Mathematical and Computational Biology
We are a research group at the University of New South Wales (UNSW), in Sydney, Australia. We use mathematical, computational and statistical methods to understand biological systems — in particular, evolutionary processes and population dynamics. Our research interests include modelling the evolution of microorganisms, drawing model-based inferences from molecular epidemiological data, and cultural transmission of behavioural traits that influence health and disease. Recently, we have been studying the dynamics of antimicrobial drug resistance, the rate of molecular evolution in viruses, and niche construction by microorganisms. We have also been analysing genetic data from Mycobacterium tuberculosis and Salmonella isolates. Our research is supported by the Australian Research Council.
- Aug 2016: Lilach Hadany from Tel Aviv University visits the group during her sabbatical.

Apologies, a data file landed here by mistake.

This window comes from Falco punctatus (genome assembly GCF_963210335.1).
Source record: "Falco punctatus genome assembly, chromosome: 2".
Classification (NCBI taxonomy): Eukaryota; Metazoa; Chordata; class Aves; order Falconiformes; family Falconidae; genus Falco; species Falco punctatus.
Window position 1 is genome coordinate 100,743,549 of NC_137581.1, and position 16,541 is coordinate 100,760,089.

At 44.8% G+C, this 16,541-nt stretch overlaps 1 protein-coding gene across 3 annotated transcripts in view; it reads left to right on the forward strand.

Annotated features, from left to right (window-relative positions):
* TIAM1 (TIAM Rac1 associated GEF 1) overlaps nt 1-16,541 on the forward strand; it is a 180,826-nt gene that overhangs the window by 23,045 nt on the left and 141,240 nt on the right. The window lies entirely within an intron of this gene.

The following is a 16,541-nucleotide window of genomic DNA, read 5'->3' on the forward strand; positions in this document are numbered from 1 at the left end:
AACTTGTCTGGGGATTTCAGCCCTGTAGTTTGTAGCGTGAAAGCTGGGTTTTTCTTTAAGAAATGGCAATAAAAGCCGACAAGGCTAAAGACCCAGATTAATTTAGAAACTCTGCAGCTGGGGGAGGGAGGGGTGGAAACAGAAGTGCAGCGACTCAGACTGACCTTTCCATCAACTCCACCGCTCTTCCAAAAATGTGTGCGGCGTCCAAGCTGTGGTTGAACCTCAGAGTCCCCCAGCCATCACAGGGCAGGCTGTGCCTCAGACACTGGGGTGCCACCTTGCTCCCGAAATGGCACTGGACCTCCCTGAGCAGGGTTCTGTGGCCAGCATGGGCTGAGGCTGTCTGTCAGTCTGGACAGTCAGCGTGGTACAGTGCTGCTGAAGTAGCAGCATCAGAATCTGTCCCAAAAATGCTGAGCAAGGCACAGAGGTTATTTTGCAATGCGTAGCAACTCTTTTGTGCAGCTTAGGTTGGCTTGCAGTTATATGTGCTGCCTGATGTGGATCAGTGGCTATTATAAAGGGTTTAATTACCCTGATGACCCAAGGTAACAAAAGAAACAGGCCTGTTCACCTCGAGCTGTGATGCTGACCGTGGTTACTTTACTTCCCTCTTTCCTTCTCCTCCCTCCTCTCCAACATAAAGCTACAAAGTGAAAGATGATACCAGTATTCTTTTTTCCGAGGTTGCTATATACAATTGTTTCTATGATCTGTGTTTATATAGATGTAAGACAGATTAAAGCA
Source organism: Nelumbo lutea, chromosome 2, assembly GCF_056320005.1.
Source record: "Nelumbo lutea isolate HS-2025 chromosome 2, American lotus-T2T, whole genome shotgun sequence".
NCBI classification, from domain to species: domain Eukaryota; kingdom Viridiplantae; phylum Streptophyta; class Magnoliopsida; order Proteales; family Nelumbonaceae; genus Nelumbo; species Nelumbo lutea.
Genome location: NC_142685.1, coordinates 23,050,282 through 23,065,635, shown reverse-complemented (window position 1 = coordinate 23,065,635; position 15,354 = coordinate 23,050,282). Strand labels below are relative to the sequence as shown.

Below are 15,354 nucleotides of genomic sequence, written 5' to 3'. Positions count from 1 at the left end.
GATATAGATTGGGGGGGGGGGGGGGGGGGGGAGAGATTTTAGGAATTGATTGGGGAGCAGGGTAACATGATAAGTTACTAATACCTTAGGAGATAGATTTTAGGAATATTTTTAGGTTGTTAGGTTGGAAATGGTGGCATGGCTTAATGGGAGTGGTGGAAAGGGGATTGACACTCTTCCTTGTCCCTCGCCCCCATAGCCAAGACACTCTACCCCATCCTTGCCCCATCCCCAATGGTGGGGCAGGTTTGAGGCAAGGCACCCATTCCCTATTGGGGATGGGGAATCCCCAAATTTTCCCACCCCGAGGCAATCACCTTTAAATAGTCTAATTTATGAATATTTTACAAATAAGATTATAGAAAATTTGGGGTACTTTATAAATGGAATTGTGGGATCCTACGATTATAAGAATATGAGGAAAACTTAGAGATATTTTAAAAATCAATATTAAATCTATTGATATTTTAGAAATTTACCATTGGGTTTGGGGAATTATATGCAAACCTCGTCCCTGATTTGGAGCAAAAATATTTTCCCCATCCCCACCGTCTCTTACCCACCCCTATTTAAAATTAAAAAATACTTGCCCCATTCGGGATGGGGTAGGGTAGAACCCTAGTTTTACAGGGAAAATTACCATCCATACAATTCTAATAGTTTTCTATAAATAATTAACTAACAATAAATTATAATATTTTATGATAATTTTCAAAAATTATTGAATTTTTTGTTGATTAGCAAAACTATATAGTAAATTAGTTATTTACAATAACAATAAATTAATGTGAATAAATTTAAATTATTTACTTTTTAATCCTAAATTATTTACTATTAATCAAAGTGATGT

- Jul 2016: Rebecca Chisholm, James Trauer, Darren Curnoe and Mark Tanaka present in a PNAS paper a hypothesis that controlled fire use triggered the emergence of TB. Covered by media (e.g. New York Times, ABC Science, The Atlantic). Bec awarded BABS paper of the month (July) for this paper.
- Jul 2016: Ian Powell awarded BABS Internship to spend time in Tanaka Lab modelling viral evolution.
- Jun 2016: Bec Chisholm awarded BABS paper of the month (May) for paper on the evolution of latency in tuberculosis.
- May 2016: ARC Linkage Grant Elucidating the genetic basis of newly evolved metabolic functions in yeast awarded to Richard Edwards, Marc Wilkins, Mark Tanaka, Paul Attfield, Phillip Bell.